“The Walgreens facility is powerful proof that people with disabilities are valuable assets to our workforce,” Senator Blumenthal said. “I appreciate the leadership of these companies on this important issue and I’m very eager to work with them to employ more people with disabilities in Connecticut and across the nation. All people with disabilities deserve the dignity of work and we should continue to find ways to help make this possible.”

“As the father of a young man with Down syndrome, I understand firsthand the importance of providing individuals with disabilities opportunities in the workplace,” Congressman Sessions said. “I am encouraged by all of the companies reaffirming their commitment to employing individuals with disabilities, as well as expanding their efforts. I look forward to a continued partnership with Senator Harkin, Senator Blumenthal, Governor Markell and participating companies to provide even more opportunities for these eager and talented workers.”

“The bottom line is that there are so many people with disabilities who have the time, talent and desire to make meaningful contributions to interested employers. More companies are recognizing that creating greater economic opportunity for these workers improves their own bottom line as well,” Governor Markell said. “It’s inspiring to see so many leaders from the public and private sectors committing themselves to this cause and pledging to work together on something that builds both economic and social capital.”

Walgreens’ new goal is to fill 20% of its distribution center jobs with people with disabilities and is now applying lessons learned at the distribution centers across the company with the recent launch of companywide solution to better enable its retail stores to employ people with disabilities. More than 100 U.S. and global companies have visited Walgreens to learn how to initiate and sustain similar efforts of inclusion.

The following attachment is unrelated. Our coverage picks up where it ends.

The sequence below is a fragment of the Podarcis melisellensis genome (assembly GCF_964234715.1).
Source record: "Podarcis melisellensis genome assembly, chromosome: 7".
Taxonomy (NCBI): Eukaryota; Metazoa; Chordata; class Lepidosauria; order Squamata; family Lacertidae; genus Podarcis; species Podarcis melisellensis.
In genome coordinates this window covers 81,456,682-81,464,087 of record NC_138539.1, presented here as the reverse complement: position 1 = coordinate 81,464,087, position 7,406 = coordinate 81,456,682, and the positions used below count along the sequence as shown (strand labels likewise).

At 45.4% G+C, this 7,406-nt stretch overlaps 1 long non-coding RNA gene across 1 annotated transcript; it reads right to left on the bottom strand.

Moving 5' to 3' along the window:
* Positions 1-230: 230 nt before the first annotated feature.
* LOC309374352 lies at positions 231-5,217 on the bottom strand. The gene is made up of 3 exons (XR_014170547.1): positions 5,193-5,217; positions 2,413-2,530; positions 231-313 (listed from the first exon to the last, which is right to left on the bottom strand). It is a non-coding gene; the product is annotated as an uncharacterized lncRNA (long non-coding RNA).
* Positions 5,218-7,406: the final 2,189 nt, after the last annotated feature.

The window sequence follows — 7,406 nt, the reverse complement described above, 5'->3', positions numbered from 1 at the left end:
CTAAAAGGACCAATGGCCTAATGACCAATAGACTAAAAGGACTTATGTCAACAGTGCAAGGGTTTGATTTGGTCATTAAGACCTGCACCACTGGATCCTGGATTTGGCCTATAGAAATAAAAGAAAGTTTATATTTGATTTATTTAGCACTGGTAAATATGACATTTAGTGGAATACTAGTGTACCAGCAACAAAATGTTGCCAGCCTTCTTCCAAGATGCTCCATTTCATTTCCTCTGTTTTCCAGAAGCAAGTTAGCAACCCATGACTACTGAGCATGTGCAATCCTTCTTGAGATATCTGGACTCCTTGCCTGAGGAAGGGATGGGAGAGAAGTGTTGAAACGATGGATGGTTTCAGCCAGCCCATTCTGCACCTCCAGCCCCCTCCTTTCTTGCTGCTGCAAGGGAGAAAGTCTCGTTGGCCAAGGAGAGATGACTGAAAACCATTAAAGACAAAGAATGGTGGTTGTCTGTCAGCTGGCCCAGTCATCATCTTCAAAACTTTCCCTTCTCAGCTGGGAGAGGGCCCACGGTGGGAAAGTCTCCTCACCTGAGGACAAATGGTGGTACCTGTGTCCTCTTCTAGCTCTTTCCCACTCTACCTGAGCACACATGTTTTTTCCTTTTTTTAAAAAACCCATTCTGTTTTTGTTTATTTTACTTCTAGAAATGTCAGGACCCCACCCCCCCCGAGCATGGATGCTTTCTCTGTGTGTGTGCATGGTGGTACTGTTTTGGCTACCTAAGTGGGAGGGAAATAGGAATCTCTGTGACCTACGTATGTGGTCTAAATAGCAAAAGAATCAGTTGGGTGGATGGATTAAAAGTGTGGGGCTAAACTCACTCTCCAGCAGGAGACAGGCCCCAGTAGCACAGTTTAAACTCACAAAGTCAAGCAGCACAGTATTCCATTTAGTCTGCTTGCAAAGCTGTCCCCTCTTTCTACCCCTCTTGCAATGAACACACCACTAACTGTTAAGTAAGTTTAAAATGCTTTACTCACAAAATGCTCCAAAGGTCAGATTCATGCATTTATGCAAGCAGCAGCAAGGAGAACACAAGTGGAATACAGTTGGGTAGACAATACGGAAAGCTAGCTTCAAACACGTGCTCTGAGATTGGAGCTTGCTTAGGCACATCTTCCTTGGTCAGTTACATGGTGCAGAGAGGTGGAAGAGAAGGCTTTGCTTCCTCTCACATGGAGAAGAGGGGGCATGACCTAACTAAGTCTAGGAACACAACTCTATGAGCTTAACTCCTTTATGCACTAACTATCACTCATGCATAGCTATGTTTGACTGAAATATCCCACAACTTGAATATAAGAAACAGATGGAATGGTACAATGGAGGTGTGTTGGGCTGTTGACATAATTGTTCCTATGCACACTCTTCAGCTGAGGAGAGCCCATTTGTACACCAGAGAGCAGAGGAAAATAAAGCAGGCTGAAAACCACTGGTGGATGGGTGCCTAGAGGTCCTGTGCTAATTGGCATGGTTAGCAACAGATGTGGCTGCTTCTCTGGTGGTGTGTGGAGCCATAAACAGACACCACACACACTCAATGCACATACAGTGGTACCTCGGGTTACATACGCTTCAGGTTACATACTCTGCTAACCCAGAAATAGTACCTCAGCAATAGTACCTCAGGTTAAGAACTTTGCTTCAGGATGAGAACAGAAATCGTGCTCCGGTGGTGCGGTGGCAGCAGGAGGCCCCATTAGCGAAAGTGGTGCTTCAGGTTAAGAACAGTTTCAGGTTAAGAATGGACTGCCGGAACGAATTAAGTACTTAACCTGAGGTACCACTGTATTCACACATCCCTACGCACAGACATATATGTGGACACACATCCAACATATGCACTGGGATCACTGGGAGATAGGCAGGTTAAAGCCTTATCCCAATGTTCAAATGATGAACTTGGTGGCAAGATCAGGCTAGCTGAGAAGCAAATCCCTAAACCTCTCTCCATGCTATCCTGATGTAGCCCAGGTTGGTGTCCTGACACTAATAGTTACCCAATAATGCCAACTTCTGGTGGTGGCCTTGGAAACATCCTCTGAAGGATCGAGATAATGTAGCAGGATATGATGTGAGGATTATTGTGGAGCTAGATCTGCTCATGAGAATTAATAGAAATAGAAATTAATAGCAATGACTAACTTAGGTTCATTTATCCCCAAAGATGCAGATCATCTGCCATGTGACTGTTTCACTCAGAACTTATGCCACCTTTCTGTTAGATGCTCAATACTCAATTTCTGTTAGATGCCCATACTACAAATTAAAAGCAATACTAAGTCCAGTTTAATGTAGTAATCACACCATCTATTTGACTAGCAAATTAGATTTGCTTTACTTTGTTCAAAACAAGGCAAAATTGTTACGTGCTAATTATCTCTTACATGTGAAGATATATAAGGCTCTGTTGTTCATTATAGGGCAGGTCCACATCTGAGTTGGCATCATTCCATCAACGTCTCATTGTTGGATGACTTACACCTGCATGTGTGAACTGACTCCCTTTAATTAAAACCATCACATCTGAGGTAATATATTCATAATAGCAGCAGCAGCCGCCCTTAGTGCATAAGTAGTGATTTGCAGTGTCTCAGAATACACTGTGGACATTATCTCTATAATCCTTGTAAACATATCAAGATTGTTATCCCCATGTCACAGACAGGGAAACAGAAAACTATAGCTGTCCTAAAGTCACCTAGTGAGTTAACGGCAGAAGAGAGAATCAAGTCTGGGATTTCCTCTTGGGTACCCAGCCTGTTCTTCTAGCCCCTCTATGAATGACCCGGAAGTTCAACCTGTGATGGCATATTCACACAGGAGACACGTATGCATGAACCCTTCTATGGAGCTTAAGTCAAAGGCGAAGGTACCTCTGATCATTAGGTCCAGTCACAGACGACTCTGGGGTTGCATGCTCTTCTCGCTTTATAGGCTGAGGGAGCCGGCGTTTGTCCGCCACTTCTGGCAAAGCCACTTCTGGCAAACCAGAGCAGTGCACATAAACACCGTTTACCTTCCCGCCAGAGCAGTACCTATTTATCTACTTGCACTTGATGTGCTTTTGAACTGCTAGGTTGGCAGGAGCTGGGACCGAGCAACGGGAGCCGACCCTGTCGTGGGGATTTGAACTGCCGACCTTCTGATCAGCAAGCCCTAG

“Like our distribution center in Anderson, S.C., our facility in Connecticut has been 20% more productive than our others, with lower absenteeism, lower turnover and an excellent safety record,” Wasson said. “And importantly, we’re seeing a highly engaged workforce. Our guests from other companies that had set up similar programs at their facilities with a similar approach shared that they had the same experience.”





  1. Today was my first day as a Job Coach at Walgreens.  I coach 5 students with disabilities.  Thank you Walgreens for given them to opportunity to be contributing members of society!!!! YOU ROCK!!!!!

  2. Today was my first day as a Job Coach at Walgreens. I coach 5 students with disabilities. Thank you Walgreens for given them to opportunity to be contributing members of society!!!! YOU ROCK!!!!!

  3. As your T-shirst say…YOU WALK THE WALK!….

  4. Tracy Mcdonalds says:

    Walgreen’s corporate social responsibility is admirable in more ways than one! Not only is their company the benchmark of excellence as far as healthcare is concerned, they also ensure that measures are in place to assist in disability and other concerns. We at the disability insurance toronto commends this!